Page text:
Indra is the Vedic deity associated with rain and thunder and lightning. The Rig-Veda has about 250 hymns to Indra. It is Indra's lightning that reveals the light of the sun and releases water to flow into the ocean.

Indra's Net conjures a beautiful and revealing image concerning a wide range of concepts and relations. I will leave it to "The Avatamsaka Sutra" to describe the image:

Far away in the heavenly abode of the Great God Indra, there is a wonderful net which has been hung by some cunning artificer in such a manner that it stretches out indefinitely in all directions. In accordance with the extravagant tastes of deities, the artificer has hung a single glittering jewel at the net's every node, and since the net itself is infinite in dimension, the jewels are infinite in number. There hang the jewels, glittering like starts of the first magnitude, a wonderful sight to behold. If we now arbitrarily select one of these jewels for inspection and look closely at it, we will discover that in its polished surface there are reflected all the other jewels in the net, infinite in number. Not only that, but each of the jewels reflected in this one jewel is also reflecting all the other jewels, so the process of reflection is infinite.


This idea is very powerful in a large number of different areas. I will try to give a good account of the more popular comparisons but as with any truly great idea, it can be found everywhere you choose to look for it.

Consider that each jewel represents a person. A tiny change in just one jewel will be reflected in every single other jewel, changing it. Each person, then, is merely a reflection of everyone else and the closer you are to a person the larger their reflection will be in you.

A generalisation of the above idea is to consider each jewel a thing, any thing. All things are connected and influence each other. Again, all things can only be defined in terms of other things and, were they solitary, would be dull and meaningless. This also suggests that the interactions of the things are what define them. What they are is merely their interaction with whatever is defining them.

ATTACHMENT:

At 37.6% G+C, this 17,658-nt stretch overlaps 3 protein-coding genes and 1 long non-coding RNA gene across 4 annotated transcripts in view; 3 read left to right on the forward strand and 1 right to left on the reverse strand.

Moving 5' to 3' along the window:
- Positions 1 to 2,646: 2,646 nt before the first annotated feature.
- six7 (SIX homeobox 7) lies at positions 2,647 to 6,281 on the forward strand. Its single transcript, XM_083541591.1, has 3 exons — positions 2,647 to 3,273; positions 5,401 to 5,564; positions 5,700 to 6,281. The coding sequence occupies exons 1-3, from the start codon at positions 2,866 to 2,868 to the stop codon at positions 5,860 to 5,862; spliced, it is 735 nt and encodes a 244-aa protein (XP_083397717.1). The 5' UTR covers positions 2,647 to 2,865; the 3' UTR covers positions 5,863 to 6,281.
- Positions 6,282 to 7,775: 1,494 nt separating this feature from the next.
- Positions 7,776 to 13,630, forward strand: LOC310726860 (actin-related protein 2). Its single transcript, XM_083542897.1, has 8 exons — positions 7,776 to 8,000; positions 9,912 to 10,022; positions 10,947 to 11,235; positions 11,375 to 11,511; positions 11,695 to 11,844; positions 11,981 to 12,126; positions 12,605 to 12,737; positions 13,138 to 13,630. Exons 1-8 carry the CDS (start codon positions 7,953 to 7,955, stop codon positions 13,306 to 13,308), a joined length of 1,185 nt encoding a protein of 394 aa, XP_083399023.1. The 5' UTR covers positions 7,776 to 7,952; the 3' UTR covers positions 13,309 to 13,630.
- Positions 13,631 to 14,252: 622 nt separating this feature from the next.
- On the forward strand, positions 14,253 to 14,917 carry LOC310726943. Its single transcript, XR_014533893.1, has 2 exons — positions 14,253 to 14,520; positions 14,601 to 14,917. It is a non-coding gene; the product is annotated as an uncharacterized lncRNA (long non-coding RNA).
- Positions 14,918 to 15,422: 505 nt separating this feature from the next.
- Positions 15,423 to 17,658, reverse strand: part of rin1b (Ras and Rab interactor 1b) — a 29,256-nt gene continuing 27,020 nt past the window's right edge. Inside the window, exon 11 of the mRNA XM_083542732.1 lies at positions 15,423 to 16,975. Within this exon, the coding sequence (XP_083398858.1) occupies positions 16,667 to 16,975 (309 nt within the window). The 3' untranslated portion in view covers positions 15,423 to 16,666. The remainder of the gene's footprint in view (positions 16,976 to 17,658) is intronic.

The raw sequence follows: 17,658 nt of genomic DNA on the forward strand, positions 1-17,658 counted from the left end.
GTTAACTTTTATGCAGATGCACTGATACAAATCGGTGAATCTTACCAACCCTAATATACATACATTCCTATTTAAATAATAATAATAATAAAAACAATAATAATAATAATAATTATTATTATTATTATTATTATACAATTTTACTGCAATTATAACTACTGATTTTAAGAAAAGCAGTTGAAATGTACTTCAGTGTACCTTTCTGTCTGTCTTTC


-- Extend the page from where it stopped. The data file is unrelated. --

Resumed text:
Extending the idea again consider each jewel as an elementary particle. Feynman diagrams show how each particle can be shown to be the interactions of other particles. An electron, for example, can emit and re-absorb photons, but a photon can decay to an electron-positron pair which can then annihilate each other releasing a photon. The fact that an electron can be produced from a photon and a photon can be produced from an electron shows that there can be no lowest level and infinite regression is not only possible but required for the system to work.

The jewels are all reflections of each other stretching out infinitely in all directions. There can be no possible center or edge. Absolute position is meaningless. This line of reasoning can be applied over and over to destroy any notion of absoluteness in any form within Indra's Net.

I have already touched on this idea but there can be no self in the Net. Any self exists only as a reflection of all others. Conversely there are no others, just reflections of your infinite complexity.

Coming back to earth for a moment, you can consider Indra's Net as a hologram. All the information in the entire net is expressed in a single jewel just as the entire picture exists in a hologram's pixel.

The internet (and by implication E2) has also been suggested as an analog to Indra's Net. There is a high degree of connectivity and once you invoke the idea of chaos you can see that small changes in a far off website will given time effect the dynamics of the internet. So we have both interconnections and interdependence although you would have difficulty arguing that even E2 is a reflection of the entire internet.

The hallmarks to look for when drawing parallels with Indra's Net are interconnections, interdependence, infinite regression and information duplication. You will very likely find that these parallels will be revealing in themsleves as well as the parallels you can draw with other systems that are similar to Indra's Net (the parallel parallels if you like)

Douglas R. Hofstadter, Godel, Escher, Bach: an Eternal Golden Braid

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